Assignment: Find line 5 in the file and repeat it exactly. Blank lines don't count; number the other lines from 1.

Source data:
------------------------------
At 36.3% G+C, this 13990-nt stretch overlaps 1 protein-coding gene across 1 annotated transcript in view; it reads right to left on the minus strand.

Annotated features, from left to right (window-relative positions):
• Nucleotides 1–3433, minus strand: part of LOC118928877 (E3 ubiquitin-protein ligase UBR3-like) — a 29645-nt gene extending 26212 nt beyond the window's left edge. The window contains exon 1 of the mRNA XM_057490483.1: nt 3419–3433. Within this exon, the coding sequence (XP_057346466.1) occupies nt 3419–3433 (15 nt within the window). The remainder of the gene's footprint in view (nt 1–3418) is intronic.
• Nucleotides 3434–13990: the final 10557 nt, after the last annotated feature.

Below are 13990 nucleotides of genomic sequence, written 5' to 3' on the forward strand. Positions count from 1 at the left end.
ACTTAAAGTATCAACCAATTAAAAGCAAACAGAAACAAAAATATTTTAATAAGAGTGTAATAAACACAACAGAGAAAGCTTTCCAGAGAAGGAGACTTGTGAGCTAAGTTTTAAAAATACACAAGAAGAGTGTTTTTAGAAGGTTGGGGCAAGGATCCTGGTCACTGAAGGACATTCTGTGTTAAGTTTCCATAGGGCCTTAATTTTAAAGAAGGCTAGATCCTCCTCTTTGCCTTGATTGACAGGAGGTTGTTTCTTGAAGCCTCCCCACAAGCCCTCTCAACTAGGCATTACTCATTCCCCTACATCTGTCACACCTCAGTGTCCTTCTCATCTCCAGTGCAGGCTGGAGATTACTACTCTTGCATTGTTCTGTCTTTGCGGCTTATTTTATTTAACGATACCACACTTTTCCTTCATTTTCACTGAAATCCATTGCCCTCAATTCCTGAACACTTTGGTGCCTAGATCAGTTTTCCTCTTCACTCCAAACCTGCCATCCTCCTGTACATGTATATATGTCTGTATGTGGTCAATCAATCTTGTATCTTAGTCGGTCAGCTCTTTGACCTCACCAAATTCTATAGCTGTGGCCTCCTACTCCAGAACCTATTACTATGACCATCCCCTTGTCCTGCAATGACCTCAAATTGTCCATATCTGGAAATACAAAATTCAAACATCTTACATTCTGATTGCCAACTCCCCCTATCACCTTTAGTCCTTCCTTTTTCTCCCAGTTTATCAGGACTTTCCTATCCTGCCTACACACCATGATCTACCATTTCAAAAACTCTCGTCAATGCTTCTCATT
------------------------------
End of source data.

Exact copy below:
Below are 13990 nucleotides of genomic sequence, written 5' to 3' on the forward strand. Positions count from 1 at the left end.